Rabu, 27 Juli 2016

ScienceDaily: Top Science News

ScienceDaily: Top Science News

Dirty to drinkable: Novel hybrid nanomaterials quickly transform water

Posted: 26 Jul 2016 10:16 AM PDT

A team of engineers has found a way to use graphene oxide sheets to transform dirty water into drinking water, and it could be a global game-changer.

Repeated experiences of racism most damaging to mental health

Posted: 26 Jul 2016 09:40 AM PDT

For the first time, research reveals how harmful repeated racial discrimination can be on mental and physical health. The study looked at the accumulation of experiences of racial attacks over time including being shouted at, being physically attacked, avoiding a place, or feeling unsafe because of one's ethnicity.

New species of beaked whale confirmed by DNA

Posted: 26 Jul 2016 09:37 AM PDT

Biologists have identified a rare new species of beaked whale that ranges from northern Japan across the Pacific Ocean to Alaska's Aleutian Islands.

Biological explanation for wheat sensitivity found

Posted: 26 Jul 2016 09:36 AM PDT

People with non-celiac wheat sensitivity have a weakened intestinal barrier, which leads to a systemic immune response after ingesting wheat and related cereals, new research confirms.

Decade-long cooling cycle: Middle atmosphere in sync with ocean

Posted: 26 Jul 2016 09:36 AM PDT

In the late 20th century scientists observed a cooling at the transition between the troposphere and stratosphere at an altitude of about 15 kilometers. Climate scientists now show that the cooling could also be part of a natural decadal variation which is controlled by the water temperature of the Pacific.

Nottingham Dollies prove cloned sheep can live long and healthy lives

Posted: 26 Jul 2016 09:29 AM PDT

Three weeks after the scientific world marked the 20th anniversary of the birth of Dolly the sheep, new research has shown that four clones derived from the same cell line -- genomic copies of Dolly -- reached their 8th birthdays in good health.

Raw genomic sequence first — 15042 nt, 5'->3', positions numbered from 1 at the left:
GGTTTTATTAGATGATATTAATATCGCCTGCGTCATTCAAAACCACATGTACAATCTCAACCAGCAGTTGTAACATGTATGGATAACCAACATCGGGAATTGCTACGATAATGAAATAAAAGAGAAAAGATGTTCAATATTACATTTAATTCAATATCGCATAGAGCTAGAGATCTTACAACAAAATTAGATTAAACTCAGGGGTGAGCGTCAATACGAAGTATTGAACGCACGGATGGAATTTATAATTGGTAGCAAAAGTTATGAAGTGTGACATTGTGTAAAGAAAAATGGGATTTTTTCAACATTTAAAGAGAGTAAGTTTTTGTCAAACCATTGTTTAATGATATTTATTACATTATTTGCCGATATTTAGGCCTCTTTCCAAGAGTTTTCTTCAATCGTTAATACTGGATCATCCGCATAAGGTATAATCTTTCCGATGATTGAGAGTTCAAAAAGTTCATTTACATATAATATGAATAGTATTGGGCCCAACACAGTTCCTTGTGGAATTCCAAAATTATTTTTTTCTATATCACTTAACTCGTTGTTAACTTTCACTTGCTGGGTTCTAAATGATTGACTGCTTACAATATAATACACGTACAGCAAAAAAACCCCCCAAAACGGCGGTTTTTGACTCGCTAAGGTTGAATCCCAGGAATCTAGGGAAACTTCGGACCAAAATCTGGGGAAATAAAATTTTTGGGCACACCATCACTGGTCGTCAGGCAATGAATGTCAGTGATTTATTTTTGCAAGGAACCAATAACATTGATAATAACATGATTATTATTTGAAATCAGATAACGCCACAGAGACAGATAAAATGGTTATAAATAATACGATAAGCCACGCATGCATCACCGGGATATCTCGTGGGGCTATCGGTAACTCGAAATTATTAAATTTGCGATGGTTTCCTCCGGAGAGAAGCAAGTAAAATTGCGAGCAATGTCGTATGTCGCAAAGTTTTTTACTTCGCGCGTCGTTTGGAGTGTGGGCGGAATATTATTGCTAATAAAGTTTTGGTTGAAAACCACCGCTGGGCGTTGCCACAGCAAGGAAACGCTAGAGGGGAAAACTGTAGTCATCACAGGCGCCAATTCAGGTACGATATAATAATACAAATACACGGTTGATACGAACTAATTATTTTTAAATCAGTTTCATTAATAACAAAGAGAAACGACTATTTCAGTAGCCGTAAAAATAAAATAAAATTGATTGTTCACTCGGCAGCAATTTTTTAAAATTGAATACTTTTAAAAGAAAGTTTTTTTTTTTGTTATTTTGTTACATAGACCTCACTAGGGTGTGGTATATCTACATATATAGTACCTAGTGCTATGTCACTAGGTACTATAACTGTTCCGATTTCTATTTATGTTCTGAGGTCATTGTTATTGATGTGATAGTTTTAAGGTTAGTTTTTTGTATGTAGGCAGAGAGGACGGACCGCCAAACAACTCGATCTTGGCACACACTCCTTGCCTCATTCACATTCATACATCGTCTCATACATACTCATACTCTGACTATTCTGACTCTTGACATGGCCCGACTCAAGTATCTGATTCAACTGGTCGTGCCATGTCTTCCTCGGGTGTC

Puzzling paucity of large craters on dwarf planet Ceres

Posted: 26 Jul 2016 09:29 AM PDT

A team of scientists has made a puzzling observation while studying the size and distribution of craters on the dwarf planet Ceres -- the largest object in the tumultuous Main Asteroid Belt between Mars and Jupiter. Scientists think Ceres' missing large craters may have been erased over time, as a result of its peculiar composition and internal evolution.

Sexual rivalry may drive frog reproductive behaviors

Posted: 26 Jul 2016 09:29 AM PDT

Biologists have long thought that some frogs evolved to mate on land instead of in water to better guard eggs and tadpoles from predation. New research now suggests that mating on land in many species might be a strategy male frogs use to ensure that their own DNA gets passed on, instead of their rivals'. Sexual selection may trump natural selection in the evolution of these reproductive behaviors.

Any picture or text could be inkjet-printed as a solar cell

Posted: 26 Jul 2016 06:44 AM PDT

Any picture or text could be inkjet-printed as a solar cell, using a newly developed technology. When light is absorbed in an ordinary ink, it generates heat. A photovoltaic ink, however, coverts part of that energy to electricity. The darker the color, the more electricity is produced, because the human eye is most sensitive to that part of the solar radiation spectrum which has highest energy density.

From vision to hand action: Neuroscientists decipher how our brain controls grasping movements

Posted: 26 Jul 2016 06:42 AM PDT

Our hands are highly developed grasping organs that are in continuous use. Long before we stir our first cup of coffee in the morning, our hands have executed a multitude of grasps. Directing a pen between our thumb and index finger over a piece of paper with absolute precision appears as easy as catching a ball or operating a doorknob. Now neuroscientists have studied how the brain controls the different grasping movements. In their research with rhesus macaques, it was found that the three brain areas that are responsible for planning and executing hand movements, perform different tasks within their neural network.

Male hormone reverses cell aging in clinical trial

Posted: 25 Jul 2016 07:40 PM PDT

Sex hormones can stimulate production of telomerase, an enzyme naturally found in the human organism, new research shows. The strategy was tested in patients with genetic diseases associated with mutations in the gene that codes for this enzyme, such as aplastic anemia and pulmonary fibrosis. The authors say that the results suggest that the approach can combat the damage caused to the organism by telomerase deficiency.
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